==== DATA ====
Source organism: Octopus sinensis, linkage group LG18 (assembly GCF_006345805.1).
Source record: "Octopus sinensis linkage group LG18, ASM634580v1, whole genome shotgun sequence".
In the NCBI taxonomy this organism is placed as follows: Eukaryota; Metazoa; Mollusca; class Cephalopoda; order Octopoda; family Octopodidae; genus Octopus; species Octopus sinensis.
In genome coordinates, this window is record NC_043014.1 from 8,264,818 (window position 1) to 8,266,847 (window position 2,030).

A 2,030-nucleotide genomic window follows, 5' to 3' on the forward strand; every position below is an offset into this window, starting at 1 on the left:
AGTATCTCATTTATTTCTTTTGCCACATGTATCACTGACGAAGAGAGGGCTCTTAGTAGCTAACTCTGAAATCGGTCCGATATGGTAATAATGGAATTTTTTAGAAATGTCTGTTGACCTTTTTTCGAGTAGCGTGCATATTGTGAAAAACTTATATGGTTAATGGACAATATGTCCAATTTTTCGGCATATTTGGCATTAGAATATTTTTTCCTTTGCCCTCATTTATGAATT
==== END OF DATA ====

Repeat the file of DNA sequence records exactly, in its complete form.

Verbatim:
Source organism: Octopus sinensis, linkage group LG18 (assembly GCF_006345805.1).
Source record: "Octopus sinensis linkage group LG18, ASM634580v1, whole genome shotgun sequence".
In the NCBI taxonomy this organism is placed as follows: Eukaryota; Metazoa; Mollusca; class Cephalopoda; order Octopoda; family Octopodidae; genus Octopus; species Octopus sinensis.
In genome coordinates, this window is record NC_043014.1 from 8,264,818 (window position 1) to 8,266,847 (window position 2,030).

A 2,030-nucleotide genomic window follows, 5' to 3' on the forward strand; every position below is an offset into this window, starting at 1 on the left:
AGTATCTCATTTATTTCTTTTGCCACATGTATCACTGACGAAGAGAGGGCTCTTAGTAGCTAACTCTGAAATCGGTCCGATATGGTAATAATGGAATTTTTTAGAAATGTCTGTTGACCTTTTTTCGAGTAGCGTGCATATTGTGAAAAACTTATATGGTTAATGGACAATATGTCCAATTTTTCGGCATATTTGGCATTAGAATATTTTTTCCTTTGCCCTCATTTATGAATT